• Engages the beneficiary to work within the U.S., and has a bona fide offer for the beneficiary;
  • Has an employer-employee relationship with respect to employees under this part; and
  • Has an Internal Revenue Service Tax identification number.
 
The employer-employee relationship is defined to be the “conventional master-servant relationship as understood by common-law agency doctrine” and is to be evaluated by USCIS through a list of eleven factors. A petitioner must also provide corroborating evidence of work in a specialty occupation at the time of filing.
 

Site Visits

 
The rule states the authority of USCIS to conduct H-1B site visits and describes the scope of inspections, which may include the petitioner’s headquarters, satellite locations, or the location where the beneficiary works or will work, including third-party worksites. The rule also specifies that failure or refusal to cooperate with a site visit may be grounds for denial or revocation of any H-1B petition for the location(s) which are a subject of inspection.
 
Contact GoffWilson today to prepare yourself and your employees for these regulatory changes. GoffWilson solely practices immigration law and is an ideal partner for navigating complex and ever-changing immigration laws.


 
A federal judge has temporarily blocked the U.S. Citizenship and Immigration Services’ (USCIS) increase in fees (more than 80% in some cases)—targeting individuals wanting to immigrate to and become citizens of the United States—that were slated to go into effect on October 2, 2020.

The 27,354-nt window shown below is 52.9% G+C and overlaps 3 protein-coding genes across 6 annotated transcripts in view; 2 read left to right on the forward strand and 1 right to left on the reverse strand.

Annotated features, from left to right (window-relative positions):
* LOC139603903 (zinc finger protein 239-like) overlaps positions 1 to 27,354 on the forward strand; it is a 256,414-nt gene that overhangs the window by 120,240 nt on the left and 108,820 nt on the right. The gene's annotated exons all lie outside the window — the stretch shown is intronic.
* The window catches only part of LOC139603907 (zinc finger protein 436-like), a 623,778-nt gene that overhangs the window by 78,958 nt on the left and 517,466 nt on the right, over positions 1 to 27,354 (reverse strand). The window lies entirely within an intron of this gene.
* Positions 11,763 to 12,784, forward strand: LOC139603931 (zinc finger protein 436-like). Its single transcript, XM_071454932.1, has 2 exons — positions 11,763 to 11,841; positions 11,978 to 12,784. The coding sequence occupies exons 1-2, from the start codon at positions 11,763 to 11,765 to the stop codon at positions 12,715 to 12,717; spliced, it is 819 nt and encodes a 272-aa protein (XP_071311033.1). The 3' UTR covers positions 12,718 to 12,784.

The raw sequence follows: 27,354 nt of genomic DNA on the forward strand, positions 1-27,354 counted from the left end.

Increase immigration Fees

 
The most significant issue that immigration advocates have with the USCIS rule was the proposed fee hikes, which were both sweeping and steep. Below are some of the notable price changes, along with the percentage of the increase:
 
  • H-1B visa: $460 to $555 (+21%)
  • L visa: $460 to $805 (+75%)
  • O visa:$460 to $705, (+53%)
  • P visa: $460 to $695 (+51%)
 
The cost of other visa petitions such as those for TN, E, Q, and R visas are also all marked for increases greater than 50%. Additionally, the USCIS rule seeks to impose higher fees on companies with more than 50 employees with at least 50% of their workforce in H-1B and L-1 status by imposing an additional $4,000 fee on extensions. 
 
Immigrants wanting to become U.S. citizens are not immune from the price hike; naturalization application fees would soar from $640 to $1,160—more than an 80% increase. For context, the last time the fees for naturalization rose was in 2016, when they went up roughly 20%. 
 

Setting the U.S. Apart

 
Seemingly no immigrant group would be exempted by the cost increases—the rule would also establish a $50 charge to individuals applying for asylum, as well as begin charging asylum applicants $490 for employment authorization documents (EAD), something which is currently free. This change would make the United States one of the few countries in the world to charge a fee to asylum seekers.